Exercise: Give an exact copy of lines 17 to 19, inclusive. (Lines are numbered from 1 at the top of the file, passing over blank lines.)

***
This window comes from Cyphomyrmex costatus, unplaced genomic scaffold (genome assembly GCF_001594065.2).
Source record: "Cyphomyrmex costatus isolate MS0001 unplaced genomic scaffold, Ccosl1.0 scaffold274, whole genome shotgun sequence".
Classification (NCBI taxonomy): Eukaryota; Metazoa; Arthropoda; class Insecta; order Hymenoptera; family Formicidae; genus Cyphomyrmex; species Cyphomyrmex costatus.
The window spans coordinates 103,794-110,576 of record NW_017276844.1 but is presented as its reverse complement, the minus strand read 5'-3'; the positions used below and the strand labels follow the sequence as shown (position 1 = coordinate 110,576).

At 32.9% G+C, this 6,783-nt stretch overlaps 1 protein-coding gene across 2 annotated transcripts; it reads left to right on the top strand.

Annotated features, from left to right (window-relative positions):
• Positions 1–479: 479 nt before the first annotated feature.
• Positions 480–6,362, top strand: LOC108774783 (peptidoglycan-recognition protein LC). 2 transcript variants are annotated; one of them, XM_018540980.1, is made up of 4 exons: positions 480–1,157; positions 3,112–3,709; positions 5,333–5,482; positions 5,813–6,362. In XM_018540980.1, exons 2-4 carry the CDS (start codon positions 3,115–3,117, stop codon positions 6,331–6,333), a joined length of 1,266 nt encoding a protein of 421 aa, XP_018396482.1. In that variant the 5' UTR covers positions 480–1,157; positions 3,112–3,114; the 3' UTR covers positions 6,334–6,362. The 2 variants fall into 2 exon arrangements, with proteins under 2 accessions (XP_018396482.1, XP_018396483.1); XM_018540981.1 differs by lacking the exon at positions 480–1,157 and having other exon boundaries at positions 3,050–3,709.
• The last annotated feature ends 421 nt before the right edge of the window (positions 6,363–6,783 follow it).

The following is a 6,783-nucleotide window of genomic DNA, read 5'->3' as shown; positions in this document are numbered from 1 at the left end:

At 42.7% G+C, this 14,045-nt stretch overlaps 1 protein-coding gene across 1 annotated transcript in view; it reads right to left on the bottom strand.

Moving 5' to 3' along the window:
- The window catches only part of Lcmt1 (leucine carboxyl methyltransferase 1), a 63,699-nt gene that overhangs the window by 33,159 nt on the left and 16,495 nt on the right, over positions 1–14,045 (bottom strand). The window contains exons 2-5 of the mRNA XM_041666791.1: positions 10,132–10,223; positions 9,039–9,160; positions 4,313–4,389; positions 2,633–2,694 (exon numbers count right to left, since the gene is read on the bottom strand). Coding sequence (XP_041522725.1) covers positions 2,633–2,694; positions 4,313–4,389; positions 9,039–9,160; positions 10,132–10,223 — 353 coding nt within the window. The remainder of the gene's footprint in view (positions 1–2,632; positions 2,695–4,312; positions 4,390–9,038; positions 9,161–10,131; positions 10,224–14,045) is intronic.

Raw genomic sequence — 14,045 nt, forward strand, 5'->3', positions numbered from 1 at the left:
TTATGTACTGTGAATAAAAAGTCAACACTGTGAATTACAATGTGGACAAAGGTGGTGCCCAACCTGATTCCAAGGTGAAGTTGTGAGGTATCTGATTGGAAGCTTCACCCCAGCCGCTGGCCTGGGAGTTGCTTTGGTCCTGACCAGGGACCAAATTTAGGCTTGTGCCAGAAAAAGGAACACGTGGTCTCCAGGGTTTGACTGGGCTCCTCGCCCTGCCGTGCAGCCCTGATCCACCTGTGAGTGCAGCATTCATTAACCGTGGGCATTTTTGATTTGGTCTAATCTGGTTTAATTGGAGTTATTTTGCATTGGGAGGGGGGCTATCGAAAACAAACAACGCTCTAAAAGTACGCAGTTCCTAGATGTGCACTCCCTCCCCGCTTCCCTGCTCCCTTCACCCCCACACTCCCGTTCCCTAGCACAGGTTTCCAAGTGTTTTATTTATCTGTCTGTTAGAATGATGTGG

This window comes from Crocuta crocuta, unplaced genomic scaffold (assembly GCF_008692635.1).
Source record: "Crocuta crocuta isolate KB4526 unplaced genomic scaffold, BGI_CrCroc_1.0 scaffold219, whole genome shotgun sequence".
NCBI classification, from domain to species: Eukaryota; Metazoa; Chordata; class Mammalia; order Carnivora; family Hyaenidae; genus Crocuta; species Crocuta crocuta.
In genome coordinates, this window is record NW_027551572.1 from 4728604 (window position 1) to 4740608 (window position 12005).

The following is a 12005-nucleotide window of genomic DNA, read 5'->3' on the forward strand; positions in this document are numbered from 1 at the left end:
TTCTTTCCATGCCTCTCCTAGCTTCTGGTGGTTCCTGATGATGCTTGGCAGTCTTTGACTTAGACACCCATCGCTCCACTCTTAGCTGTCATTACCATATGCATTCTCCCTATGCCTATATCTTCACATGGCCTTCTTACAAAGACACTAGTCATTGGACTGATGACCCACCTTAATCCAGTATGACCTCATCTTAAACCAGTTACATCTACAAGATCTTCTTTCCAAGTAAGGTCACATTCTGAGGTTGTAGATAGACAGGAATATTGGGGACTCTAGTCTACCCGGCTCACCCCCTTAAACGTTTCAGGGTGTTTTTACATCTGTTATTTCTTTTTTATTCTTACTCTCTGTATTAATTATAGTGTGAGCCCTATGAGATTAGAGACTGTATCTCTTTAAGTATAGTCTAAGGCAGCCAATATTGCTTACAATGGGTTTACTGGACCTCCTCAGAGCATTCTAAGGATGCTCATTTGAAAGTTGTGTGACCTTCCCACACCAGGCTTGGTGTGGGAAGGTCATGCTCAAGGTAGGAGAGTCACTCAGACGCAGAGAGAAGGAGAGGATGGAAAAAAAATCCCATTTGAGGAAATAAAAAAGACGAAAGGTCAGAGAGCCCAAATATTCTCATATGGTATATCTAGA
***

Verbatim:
Source record: "Crocuta crocuta isolate KB4526 unplaced genomic scaffold, BGI_CrCroc_1.0 scaffold219, whole genome shotgun sequence".
NCBI classification, from domain to species: Eukaryota; Metazoa; Chordata; class Mammalia; order Carnivora; family Hyaenidae; genus Crocuta; species Crocuta crocuta.
In genome coordinates, this window is record NW_027551572.1 from 4728604 (window position 1) to 4740608 (window position 12005).